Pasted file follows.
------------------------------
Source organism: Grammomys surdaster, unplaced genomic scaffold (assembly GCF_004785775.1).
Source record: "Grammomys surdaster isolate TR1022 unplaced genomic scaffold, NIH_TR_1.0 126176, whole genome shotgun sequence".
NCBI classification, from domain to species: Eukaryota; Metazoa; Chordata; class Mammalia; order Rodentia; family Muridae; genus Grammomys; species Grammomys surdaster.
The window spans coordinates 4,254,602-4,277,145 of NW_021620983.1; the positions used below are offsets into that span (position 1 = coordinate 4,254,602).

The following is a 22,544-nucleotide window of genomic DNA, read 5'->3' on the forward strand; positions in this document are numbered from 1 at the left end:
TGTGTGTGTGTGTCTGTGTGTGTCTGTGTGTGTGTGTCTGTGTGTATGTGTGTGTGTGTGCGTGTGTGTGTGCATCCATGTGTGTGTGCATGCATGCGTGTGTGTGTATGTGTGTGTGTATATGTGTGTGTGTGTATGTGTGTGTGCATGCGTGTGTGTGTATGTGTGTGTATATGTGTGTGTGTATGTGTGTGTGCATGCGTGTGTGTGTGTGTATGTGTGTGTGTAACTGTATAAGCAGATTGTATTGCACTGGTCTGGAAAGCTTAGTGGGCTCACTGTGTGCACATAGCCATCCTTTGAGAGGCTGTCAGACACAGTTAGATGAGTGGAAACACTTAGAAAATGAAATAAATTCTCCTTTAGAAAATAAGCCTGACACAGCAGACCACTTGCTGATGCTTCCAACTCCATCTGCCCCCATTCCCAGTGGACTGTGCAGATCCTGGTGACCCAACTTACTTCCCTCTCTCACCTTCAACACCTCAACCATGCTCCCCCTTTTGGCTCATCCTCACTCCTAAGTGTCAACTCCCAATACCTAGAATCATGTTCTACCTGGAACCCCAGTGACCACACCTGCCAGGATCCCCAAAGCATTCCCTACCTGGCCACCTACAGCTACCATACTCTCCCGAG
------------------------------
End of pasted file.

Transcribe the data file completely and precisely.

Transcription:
Source organism: Grammomys surdaster, unplaced genomic scaffold (assembly GCF_004785775.1).
Source record: "Grammomys surdaster isolate TR1022 unplaced genomic scaffold, NIH_TR_1.0 126176, whole genome shotgun sequence".
NCBI classification, from domain to species: Eukaryota; Metazoa; Chordata; class Mammalia; order Rodentia; family Muridae; genus Grammomys; species Grammomys surdaster.
The window spans coordinates 4,254,602-4,277,145 of NW_021620983.1; the positions used below are offsets into that span (position 1 = coordinate 4,254,602).

The following is a 22,544-nucleotide window of genomic DNA, read 5'->3' on the forward strand; positions in this document are numbered from 1 at the left end:
TGTGTGTGTGTGTCTGTGTGTGTCTGTGTGTGTGTGTCTGTGTGTATGTGTGTGTGTGTGCGTGTGTGTGTGCATCCATGTGTGTGTGCATGCATGCGTGTGTGTGTATGTGTGTGTGTATATGTGTGTGTGTGTATGTGTGTGTGCATGCGTGTGTGTGTATGTGTGTGTATATGTGTGTGTGTATGTGTGTGTGCATGCGTGTGTGTGTGTGTATGTGTGTGTGTAACTGTATAAGCAGATTGTATTGCACTGGTCTGGAAAGCTTAGTGGGCTCACTGTGTGCACATAGCCATCCTTTGAGAGGCTGTCAGACACAGTTAGATGAGTGGAAACACTTAGAAAATGAAATAAATTCTCCTTTAGAAAATAAGCCTGACACAGCAGACCACTTGCTGATGCTTCCAACTCCATCTGCCCCCATTCCCAGTGGACTGTGCAGATCCTGGTGACCCAACTTACTTCCCTCTCTCACCTTCAACACCTCAACCATGCTCCCCCTTTTGGCTCATCCTCACTCCTAAGTGTCAACTCCCAATACCTAGAATCATGTTCTACCTGGAACCCCAGTGACCACACCTGCCAGGATCCCCAAAGCATTCCCTACCTGGCCACCTACAGCTACCATACTCTCCCGAG